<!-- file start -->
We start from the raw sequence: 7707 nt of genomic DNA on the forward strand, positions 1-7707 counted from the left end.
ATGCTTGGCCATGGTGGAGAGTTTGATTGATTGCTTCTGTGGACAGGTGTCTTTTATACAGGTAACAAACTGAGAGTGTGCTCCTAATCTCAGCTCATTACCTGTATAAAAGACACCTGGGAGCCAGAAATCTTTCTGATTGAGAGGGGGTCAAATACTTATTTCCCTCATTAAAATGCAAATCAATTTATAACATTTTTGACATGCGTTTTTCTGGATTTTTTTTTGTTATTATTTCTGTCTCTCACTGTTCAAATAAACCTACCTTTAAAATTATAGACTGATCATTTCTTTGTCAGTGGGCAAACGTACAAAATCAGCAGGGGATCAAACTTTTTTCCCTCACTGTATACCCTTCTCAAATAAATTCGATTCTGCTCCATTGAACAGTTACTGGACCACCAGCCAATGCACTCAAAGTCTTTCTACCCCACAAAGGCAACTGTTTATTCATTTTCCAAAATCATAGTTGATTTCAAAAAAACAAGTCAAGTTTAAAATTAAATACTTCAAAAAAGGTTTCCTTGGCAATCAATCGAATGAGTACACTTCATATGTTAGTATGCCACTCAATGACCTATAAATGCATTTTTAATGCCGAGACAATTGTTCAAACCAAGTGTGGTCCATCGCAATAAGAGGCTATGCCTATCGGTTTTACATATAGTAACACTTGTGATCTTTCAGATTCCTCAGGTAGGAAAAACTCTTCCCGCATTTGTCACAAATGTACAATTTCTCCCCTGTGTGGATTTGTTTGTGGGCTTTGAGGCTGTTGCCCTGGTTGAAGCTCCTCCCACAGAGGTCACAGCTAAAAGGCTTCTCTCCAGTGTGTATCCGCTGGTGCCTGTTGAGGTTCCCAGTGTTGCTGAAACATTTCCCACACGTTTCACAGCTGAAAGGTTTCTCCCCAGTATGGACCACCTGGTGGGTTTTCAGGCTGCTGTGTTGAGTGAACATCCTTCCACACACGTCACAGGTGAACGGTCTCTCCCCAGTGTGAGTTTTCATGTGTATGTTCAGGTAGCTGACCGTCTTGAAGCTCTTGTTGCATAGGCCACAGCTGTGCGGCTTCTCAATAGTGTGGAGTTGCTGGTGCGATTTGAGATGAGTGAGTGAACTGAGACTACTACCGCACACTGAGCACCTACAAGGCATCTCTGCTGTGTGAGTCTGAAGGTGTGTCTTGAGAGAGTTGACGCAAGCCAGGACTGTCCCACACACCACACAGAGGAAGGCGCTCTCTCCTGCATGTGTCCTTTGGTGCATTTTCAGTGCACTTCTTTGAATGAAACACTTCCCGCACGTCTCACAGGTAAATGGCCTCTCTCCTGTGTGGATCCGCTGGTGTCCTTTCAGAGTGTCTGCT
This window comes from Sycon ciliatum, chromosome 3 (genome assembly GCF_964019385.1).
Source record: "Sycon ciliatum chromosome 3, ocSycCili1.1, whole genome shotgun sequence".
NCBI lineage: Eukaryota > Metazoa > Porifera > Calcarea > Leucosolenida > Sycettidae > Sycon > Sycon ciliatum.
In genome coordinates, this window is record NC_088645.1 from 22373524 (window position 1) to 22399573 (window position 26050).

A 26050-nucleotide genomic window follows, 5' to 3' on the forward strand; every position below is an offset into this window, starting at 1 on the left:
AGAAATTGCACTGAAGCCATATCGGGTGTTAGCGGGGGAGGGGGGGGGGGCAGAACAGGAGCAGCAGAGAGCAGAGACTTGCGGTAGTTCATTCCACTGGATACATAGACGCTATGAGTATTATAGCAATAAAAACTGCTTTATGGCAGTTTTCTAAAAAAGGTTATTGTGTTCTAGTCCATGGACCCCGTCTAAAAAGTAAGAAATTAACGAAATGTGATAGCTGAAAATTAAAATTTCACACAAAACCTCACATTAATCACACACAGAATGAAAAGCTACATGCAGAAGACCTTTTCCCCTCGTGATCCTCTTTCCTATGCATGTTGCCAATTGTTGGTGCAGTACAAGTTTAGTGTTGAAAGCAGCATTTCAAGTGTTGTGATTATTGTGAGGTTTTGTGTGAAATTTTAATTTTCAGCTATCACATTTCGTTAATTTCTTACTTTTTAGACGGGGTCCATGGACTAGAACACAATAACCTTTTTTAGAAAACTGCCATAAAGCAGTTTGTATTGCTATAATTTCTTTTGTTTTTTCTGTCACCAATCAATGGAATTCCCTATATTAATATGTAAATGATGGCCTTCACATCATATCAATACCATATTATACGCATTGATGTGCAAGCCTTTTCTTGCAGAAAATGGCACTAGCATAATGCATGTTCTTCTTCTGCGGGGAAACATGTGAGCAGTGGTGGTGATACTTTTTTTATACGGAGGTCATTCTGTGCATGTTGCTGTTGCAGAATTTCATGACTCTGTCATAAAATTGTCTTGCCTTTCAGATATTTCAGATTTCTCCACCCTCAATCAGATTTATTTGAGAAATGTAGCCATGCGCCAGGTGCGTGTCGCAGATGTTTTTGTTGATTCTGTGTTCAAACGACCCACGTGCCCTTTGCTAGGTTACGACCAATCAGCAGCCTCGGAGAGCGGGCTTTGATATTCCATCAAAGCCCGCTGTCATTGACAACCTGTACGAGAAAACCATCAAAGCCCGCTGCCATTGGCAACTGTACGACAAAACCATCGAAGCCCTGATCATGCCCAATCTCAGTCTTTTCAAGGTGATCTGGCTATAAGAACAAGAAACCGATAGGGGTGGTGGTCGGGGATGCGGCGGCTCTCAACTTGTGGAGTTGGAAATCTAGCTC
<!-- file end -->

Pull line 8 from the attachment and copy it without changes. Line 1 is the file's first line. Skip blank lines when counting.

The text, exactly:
AGAAATTGCACTGAAGCCATATCGGGTGTTAGCGGGGGAGGGGGGGGGGGCAGAACAGGAGCAGCAGAGAGCAGAGACTTGCGGTAGTTCATTCCACTGGATACATAGACGCTATGAGTATTATAGCAATAAAAACTGCTTTATGGCAGTTTTCTAAAAAAGGTTATTGTGTTCTAGTCCATGGACCCCGTCTAAAAAGTAAGAAATTAACGAAATGTGATAGCTGAAAATTAAAATTTCACACAAAACCTCACATTAATCACACACAGAATGAAAAGCTACATGCAGAAGACCTTTTCCCCTCGTGATCCTCTTTCCTATGCATGTTGCCAATTGTTGGTGCAGTACAAGTTTAGTGTTGAAAGCAGCATTTCAAGTGTTGTGATTATTGTGAGGTTTTGTGTGAAATTTTAATTTTCAGCTATCACATTTCGTTAATTTCTTACTTTTTAGACGGGGTCCATGGACTAGAACACAATAACCTTTTTTAGAAAACTGCCATAAAGCAGTTTGTATTGCTATAATTTCTTTTGTTTTTTCTGTCACCAATCAATGGAATTCCCTATATTAATATGTAAATGATGGCCTTCACATCATATCAATACCATATTATACGCATTGATGTGCAAGCCTTTTCTTGCAGAAAATGGCACTAGCATAATGCATGTTCTTCTTCTGCGGGGAAACATGTGAGCAGTGGTGGTGATACTTTTTTTATACGGAGGTCATTCTGTGCATGTTGCTGTTGCAGAATTTCATGACTCTGTCATAAAATTGTCTTGCCTTTCAGATATTTCAGATTTCTCCACCCTCAATCAGATTTATTTGAGAAATGTAGCCATGCGCCAGGTGCGTGTCGCAGATGTTTTTGTTGATTCTGTGTTCAAACGACCCACGTGCCCTTTGCTAGGTTACGACCAATCAGCAGCCTCGGAGAGCGGGCTTTGATATTCCATCAAAGCCCGCTGTCATTGACAACCTGTACGAGAAAACCATCAAAGCCCGCTGCCATTGGCAACTGTACGACAAAACCATCGAAGCCCTGATCATGCCCAATCTCAGTCTTTTCAAGGTGATCTGGCTATAAGAACAAGAAACCGATAGGGGTGGTGGTCGGGGATGCGGCGGCTCTCAACTTGTGGAGTTGGAAATCTAGCTC